The first stamp on my newly minted passport: Cuernavaca Morelos, Mexico, la ciudad de la primavera eterna (the city of eternal spring). Cuernavaca was a floral oasis, 70 degrees year round. At nineteen years old, I was curious, naïve and full of adventure. As Mexico was my first study abroad and international experience, the love affair began. Mexico opened my eyes to the outside world. Like most tourists, I was enamored with the beaches of Acapulco, climbing Teotihuacán, visiting Tenochtitlan, eating tamales, speaking in rich Spanish tones, and dancing salsa until la madrugada with mexicanos guapísimos. I returned to Mexico annually for five years, consecutively. I found it difficult to let go of my adopted patria. Like most relationships, my love affair with Mexico was complicated. Soon, I would be forced to recognize that there was injustice everywhere.
Poverty was not foreign to me. In my own country, I had grown up in poverty. Both my grandmother and mother worked as housekeepers for most of my childhood. Often times, I would accompany my grandmother to work to help her clean, or to babysit her employer’s grandchildren. We would either catch the city bus or drive my grandmother’s unpredictable hooptie. My grandmother cleaned for wealthy White doctors in the exclusive Buena Vista community of my hometown. I later learned that those Spanish words meant good view; however, I recall the dissonance that I experienced as a child when we crossed Liberty Street, the Black part of town, to enter Buena Vista.
My grandmother’s boss, Mrs. Peebles, would drive us home sometimes. Notwithstanding rain, snow or extreme heat, she made a hard stop at Liberty Street, citing that she was advised never to cross that street. She would drop us off at Liberty Street, forcing us to walk several miles to reach our home. Of course, at 12 years old I had no idea how the outside world viewed our community at the time. Therefore, I did not understand why Mrs. Peebles feared the very community that I loved…a community that had nurtured and protected me.
Unfortunately, the dichotomy between rich and poor was also apparent in Mexico. At the age of 19, Mexico birthed something in me that I could not disregard. I saw life in another context, yet familiar and reminiscent of my own community. Mexico allowed me to comprehend how history, politics, race, religion and so many other dynamics define societies. A few years after studying abroad in Mexico, I became a Study Abroad Director. One day, while in the Director’s lounge of my University in Mexico; I met a Mexican housekeeper named Amalia. She was small in stature with short black hair. Her high cheekbones and caramel complexion highlighted her indigenous heritage. Amalia entered the lounge and began to clean. As I watched her dust, empty the trash, and perform her duties, she reminded me of a younger version of my grandmother: so diligent, so focused, so kind.
Each day Amalia was tasked with making a pot of coffee for the directors and professors. Rarely did anyone actually drink the coffee. Quotidianly, I noticed Amalia performing the same rituals. One morning, she entered the Director’s lounge sheepishly, and asked to speak with me. Amalia explained in Spanish that she makes the coffee every day and no one drinks it. At the end of her shift, she throws the entire pot away. Since I was the only one who drank the coffee, she asked if I would mind if she had one cup each morning as long as all of her chores were completed. I looked at her in wonder. A conversation in Spanish ensued.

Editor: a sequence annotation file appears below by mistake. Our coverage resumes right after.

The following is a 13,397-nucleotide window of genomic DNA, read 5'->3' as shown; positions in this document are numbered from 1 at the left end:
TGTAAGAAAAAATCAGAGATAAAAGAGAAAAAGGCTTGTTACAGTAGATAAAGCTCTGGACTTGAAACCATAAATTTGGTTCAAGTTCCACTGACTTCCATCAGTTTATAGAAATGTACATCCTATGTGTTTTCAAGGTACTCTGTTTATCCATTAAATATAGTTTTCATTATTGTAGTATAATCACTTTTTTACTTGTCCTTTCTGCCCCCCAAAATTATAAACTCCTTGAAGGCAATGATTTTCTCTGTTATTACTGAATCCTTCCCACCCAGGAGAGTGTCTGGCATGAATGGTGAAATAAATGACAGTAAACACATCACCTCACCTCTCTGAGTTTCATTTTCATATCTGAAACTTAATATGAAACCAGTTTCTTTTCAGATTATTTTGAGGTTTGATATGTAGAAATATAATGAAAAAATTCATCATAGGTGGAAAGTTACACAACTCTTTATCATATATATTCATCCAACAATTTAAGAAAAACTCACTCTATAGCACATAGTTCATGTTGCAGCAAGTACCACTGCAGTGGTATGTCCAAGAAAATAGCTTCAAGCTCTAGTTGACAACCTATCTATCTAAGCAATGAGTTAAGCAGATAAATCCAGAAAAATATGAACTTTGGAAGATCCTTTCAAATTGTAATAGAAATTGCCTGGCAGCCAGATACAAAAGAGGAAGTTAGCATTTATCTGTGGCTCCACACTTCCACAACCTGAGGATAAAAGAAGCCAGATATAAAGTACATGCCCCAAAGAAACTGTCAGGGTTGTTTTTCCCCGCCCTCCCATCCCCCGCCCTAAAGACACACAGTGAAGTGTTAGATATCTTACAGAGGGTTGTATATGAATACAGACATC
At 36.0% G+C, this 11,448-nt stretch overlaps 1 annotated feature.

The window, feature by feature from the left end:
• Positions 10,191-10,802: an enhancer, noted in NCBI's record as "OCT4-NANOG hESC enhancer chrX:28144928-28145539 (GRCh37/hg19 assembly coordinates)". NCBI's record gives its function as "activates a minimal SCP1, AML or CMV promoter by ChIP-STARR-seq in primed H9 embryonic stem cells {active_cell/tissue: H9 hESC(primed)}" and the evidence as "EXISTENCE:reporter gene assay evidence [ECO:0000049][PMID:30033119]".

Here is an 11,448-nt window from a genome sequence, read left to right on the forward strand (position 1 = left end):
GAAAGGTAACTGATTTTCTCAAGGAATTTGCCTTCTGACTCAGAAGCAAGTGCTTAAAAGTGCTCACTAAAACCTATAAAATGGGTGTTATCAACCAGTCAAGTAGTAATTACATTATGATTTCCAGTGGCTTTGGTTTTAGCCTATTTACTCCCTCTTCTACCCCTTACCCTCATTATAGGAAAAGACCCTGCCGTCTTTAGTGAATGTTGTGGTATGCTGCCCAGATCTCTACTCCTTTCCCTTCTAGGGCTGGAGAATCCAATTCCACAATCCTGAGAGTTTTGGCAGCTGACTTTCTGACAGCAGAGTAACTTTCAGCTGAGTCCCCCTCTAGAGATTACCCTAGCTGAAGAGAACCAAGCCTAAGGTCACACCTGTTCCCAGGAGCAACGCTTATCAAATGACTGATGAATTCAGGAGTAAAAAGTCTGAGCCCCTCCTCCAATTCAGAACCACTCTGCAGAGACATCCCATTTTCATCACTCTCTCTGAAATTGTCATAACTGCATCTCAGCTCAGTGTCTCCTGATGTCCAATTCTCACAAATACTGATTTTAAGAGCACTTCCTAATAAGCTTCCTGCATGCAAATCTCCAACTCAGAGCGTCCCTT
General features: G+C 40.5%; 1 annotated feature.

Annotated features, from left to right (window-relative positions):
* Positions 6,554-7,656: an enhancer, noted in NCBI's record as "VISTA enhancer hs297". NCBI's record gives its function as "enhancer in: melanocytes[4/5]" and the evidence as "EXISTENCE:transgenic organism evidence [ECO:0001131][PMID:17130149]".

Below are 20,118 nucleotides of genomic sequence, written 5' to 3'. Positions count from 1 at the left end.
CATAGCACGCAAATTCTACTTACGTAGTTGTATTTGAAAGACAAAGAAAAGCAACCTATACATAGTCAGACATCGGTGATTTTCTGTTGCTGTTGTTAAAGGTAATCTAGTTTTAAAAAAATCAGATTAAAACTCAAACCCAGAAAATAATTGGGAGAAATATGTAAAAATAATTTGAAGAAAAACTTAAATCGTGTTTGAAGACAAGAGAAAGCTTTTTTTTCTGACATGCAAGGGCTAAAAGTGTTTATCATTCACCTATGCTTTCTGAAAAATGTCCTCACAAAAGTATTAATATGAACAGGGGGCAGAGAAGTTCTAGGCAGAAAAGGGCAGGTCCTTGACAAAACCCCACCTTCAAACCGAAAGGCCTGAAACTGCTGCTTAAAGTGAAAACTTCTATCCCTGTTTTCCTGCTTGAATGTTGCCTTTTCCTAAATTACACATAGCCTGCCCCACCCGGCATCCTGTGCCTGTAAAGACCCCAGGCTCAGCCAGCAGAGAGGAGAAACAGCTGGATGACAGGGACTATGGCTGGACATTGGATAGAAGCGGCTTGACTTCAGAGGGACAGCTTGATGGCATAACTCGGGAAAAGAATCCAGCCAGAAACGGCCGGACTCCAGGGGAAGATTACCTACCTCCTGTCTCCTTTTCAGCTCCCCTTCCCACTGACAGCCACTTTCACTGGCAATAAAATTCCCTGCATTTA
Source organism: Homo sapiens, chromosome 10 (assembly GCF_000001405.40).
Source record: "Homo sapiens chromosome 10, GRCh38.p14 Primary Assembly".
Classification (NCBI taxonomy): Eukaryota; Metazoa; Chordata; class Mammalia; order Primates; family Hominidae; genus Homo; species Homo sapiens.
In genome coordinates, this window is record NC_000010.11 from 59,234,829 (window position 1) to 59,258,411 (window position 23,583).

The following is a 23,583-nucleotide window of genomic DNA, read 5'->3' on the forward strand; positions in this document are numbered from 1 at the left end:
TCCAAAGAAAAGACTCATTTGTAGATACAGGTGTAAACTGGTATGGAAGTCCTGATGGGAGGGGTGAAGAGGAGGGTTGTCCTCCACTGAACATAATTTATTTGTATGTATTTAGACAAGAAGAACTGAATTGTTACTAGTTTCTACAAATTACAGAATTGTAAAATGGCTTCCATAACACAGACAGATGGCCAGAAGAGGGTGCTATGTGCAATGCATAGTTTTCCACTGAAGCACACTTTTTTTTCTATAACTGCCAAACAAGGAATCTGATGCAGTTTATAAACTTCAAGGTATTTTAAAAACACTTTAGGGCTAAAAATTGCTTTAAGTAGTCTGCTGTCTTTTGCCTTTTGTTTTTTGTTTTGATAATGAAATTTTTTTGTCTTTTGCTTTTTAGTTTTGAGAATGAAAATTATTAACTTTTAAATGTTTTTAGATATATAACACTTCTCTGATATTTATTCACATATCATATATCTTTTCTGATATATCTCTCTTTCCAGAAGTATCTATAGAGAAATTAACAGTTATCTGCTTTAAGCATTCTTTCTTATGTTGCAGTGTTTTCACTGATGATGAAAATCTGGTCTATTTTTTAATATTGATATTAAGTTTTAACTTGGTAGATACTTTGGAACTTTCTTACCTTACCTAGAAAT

– “Amalia,” I said –my Spanish now embellished with a twist of Black girl attitude, “I am a visitor here. I do not buy or sell the coffee. Please get whatever you’d like. You do not have to ask for my permission.”
– “You’re the only one that I see drinking the coffee,” Amalia explained, “but the bosses said that if employees want coffee they must buy it from the cafeteria. If I buy the coffee in the café, it costs me 15 pesos, and I only make 600 pesos ($60 US dollars) per week.”
– “At the end of the day, don’t you just throw the unused coffee away?” I asked.
– “Yes, but the boss is very strict about us using anything that has been designated for directors or professors.” Amalia explained.
– “From now on, don’t ask for coffee. Just take a cup. Hell, take two or three or four.” I replied frustratingly.
Amalia gave me a hug, and then she served herself. She walked out of that office as if she held gold in her hands. She was humbled by my benevolence. I did not feel that I had done anything worthy of praise. I had given a human being something that would be discarded, and then licked up by stray dogs. Amalia had caused me to ask some stirring questions that I still wrestle with today. This experience forced me to look more critically on a global scale at issues of race, class, gender, and access.
I was staring privilege squarely in the face over something as minuscule as coffee. What were the larger implications? My students’ tuition for a summer stay in Mexico would take Amalia months to earn. I will never know if my actions actually caused Amalia harm. Did the university administrators ever learn of Amalia’s defiance and my encouragement? Did my actions cost Amalia her job, her livelihood? Coffee over people. In the moment, I did not consider any of these dynamics. I was simply unnerved to see a grown woman cowering over coffee, a reaction that I had observed with my own grandmother in her interactions with Mrs. Peebles.
I pray that everything worked out in Amalia’s favor. Today, as I assess injustices that are perpetuated throughout the globe, I continue to question a society that allows me to sip the coffee that Amalia was forced to throw away.
Note: The events of this blog post occurred around the year 2000.